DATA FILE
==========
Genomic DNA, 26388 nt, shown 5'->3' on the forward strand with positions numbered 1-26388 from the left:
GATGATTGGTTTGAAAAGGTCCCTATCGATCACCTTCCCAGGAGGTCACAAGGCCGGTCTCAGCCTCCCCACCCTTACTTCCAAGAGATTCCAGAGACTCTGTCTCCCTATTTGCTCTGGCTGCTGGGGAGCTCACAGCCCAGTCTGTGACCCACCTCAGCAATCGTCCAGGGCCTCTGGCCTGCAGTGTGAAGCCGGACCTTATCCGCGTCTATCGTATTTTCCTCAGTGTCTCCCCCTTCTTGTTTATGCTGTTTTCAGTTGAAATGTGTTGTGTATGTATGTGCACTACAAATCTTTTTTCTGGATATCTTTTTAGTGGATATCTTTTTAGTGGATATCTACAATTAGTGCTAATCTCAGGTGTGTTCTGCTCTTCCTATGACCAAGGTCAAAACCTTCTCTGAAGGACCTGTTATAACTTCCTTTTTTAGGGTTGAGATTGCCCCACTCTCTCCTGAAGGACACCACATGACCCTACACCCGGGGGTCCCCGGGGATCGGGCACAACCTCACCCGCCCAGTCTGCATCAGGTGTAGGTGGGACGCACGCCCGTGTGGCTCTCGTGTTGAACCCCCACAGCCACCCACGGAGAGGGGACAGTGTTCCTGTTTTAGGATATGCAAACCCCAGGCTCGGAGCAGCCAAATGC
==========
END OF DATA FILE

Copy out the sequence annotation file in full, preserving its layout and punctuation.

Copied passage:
Genomic DNA, 26388 nt, shown 5'->3' on the forward strand with positions numbered 1-26388 from the left:
GATGATTGGTTTGAAAAGGTCCCTATCGATCACCTTCCCAGGAGGTCACAAGGCCGGTCTCAGCCTCCCCACCCTTACTTCCAAGAGATTCCAGAGACTCTGTCTCCCTATTTGCTCTGGCTGCTGGGGAGCTCACAGCCCAGTCTGTGACCCACCTCAGCAATCGTCCAGGGCCTCTGGCCTGCAGTGTGAAGCCGGACCTTATCCGCGTCTATCGTATTTTCCTCAGTGTCTCCCCCTTCTTGTTTATGCTGTTTTCAGTTGAAATGTGTTGTGTATGTATGTGCACTACAAATCTTTTTTCTGGATATCTTTTTAGTGGATATCTTTTTAGTGGATATCTACAATTAGTGCTAATCTCAGGTGTGTTCTGCTCTTCCTATGACCAAGGTCAAAACCTTCTCTGAAGGACCTGTTATAACTTCCTTTTTTAGGGTTGAGATTGCCCCACTCTCTCCTGAAGGACACCACATGACCCTACACCCGGGGGTCCCCGGGGATCGGGCACAACCTCACCCGCCCAGTCTGCATCAGGTGTAGGTGGGACGCACGCCCGTGTGGCTCTCGTGTTGAACCCCCACAGCCACCCACGGAGAGGGGACAGTGTTCCTGTTTTAGGATATGCAAACCCCAGGCTCGGAGCAGCCAAATGC